The eldest of six children was midway through his degree in social work when he saw that it was getting "very difficult" for his father to support the family.
The father has had a tea shop since Hanif was born, but its income of S$200 to S$300-plus a month was no longer enough as the children climbed the educational ladder.
"Actually, I (wanted to) study more," admitted Mr Hanif. "(But) by coming to Singapore, I could get a good salary, then all my brothers and sisters could study."
After working here for about two years, his manager asked him to become a supervisor, to his consternation.
"I said (being a) supervisor, actually, is something (of a) headache. You can choose another person. I'm sorry, I don't want it," he recalled.
His manager returned the next day to say he had to step up because of his educational level. Mr Hanif was "not happy", worried that it would be "too much" to handle. The extra income was far from his mind.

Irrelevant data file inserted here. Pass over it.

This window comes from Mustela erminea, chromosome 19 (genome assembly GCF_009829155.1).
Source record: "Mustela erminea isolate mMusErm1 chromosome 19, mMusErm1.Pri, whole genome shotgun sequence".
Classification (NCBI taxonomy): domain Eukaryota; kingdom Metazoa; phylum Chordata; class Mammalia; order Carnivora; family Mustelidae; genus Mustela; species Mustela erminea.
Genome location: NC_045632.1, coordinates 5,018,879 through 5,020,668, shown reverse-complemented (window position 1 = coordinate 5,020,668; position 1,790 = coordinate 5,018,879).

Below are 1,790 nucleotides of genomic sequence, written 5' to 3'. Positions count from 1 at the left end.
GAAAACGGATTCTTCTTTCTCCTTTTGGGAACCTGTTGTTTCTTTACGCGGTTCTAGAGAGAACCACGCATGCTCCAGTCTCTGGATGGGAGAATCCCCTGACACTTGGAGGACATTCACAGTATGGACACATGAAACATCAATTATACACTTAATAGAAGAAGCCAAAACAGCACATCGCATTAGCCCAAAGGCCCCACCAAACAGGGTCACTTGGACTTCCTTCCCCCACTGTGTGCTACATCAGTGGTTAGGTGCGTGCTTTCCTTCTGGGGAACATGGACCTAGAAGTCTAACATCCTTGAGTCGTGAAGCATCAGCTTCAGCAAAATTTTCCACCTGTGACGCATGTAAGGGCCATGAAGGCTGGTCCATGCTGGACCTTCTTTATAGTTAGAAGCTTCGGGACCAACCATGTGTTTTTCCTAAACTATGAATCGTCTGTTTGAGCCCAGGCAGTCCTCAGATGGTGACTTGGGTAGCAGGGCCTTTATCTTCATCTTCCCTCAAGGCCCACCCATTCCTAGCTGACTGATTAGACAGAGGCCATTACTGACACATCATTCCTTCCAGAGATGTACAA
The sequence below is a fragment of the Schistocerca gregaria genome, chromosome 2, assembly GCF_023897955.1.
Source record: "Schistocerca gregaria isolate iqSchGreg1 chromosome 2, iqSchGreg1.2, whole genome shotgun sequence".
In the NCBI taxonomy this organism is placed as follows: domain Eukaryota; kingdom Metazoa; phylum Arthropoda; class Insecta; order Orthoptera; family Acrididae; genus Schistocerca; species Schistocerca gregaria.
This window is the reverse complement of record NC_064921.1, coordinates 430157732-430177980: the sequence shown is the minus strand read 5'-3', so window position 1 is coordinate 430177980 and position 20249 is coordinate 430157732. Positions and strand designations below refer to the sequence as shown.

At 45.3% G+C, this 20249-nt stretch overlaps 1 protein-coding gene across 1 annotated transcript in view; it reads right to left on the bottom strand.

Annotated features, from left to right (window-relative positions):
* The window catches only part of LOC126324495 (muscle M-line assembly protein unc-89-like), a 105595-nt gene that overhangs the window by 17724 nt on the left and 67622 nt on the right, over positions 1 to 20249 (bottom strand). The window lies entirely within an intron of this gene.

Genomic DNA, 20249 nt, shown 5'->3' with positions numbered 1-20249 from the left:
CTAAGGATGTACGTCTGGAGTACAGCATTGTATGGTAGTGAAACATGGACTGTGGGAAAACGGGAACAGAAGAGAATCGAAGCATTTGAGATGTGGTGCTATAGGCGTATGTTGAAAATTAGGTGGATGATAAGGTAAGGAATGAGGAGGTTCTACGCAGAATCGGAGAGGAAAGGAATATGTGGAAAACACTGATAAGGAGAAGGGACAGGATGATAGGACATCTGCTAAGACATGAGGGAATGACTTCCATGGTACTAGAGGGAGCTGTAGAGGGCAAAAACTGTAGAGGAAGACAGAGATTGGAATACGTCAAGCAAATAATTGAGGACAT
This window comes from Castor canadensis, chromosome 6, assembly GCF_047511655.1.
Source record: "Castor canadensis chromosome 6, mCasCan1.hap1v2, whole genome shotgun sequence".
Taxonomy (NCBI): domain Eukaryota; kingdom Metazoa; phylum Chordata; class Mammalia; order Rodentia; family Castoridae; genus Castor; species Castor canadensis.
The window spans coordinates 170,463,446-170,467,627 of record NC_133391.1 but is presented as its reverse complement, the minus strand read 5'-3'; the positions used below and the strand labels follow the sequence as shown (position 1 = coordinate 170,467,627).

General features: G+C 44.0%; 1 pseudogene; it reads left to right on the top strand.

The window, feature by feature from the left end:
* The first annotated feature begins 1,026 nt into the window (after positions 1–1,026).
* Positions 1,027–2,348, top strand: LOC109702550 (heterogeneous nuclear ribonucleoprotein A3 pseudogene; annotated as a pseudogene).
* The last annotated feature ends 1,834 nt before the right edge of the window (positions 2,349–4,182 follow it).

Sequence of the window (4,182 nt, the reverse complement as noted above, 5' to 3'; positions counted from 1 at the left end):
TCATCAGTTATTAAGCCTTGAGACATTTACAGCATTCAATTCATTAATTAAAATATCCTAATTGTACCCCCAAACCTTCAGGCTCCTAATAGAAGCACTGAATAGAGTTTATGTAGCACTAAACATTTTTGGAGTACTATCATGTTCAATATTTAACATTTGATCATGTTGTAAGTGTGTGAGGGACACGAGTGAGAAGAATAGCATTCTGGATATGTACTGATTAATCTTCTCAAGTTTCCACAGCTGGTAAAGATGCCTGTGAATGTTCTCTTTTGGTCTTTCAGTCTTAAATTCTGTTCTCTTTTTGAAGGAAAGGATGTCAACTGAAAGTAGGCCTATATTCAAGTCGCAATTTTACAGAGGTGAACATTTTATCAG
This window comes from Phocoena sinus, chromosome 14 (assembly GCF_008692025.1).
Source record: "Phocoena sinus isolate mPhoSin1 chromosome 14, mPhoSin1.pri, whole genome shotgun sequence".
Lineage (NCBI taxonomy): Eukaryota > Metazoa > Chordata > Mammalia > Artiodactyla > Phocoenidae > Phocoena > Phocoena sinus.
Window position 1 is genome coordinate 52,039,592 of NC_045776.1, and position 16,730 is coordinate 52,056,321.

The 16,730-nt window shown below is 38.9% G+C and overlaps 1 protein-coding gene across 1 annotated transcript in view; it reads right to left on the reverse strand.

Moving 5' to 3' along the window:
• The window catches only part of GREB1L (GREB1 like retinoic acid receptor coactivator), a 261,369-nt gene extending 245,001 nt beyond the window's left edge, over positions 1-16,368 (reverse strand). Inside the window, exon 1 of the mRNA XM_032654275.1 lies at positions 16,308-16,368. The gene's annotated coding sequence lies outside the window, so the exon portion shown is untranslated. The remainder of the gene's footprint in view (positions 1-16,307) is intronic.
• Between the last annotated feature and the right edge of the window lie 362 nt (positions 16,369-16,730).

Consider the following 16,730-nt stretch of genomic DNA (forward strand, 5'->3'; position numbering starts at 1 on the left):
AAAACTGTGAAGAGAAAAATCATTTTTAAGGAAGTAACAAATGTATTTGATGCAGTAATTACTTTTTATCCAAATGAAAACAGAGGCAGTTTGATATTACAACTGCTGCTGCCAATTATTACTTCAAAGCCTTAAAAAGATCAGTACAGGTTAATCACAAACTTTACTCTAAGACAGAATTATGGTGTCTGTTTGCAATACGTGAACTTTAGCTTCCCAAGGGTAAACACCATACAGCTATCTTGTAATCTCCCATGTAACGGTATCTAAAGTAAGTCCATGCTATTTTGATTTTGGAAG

"If I can take care of my job (and) everything, then I can be happy. Now as a supervisor, I have money … but if I can't control everything, it won't be good," he reasoned.
But he grew to love his job. As a supervisor, he mainly goes around to check on his colleagues, with fellow cleaner Yousuf, 31, attesting that Mr Hanif "never gets angry" with them.
When work gets heavy going, he pitches in as much as he can, whether at the apartment blocks, the car parks or the bin centre. And he works 10 to 12 hours a day, every day.
"We can choose to have a day off every week, but my salary would be (less), hence I choose to work," he explained.
The best part of his job has been the residents, who can be seen greeting him, and vice versa, as he goes about the estate.
"It makes me very happy to talk to them. That's why I'm so happy working here," he professed — though when he first arrived here, trying to understand them was a "headache" because "my country's English and Singaporean English (are) different."
Language is just one of the barriers that have since broken down, with Mr Hanif having picked up Malay too.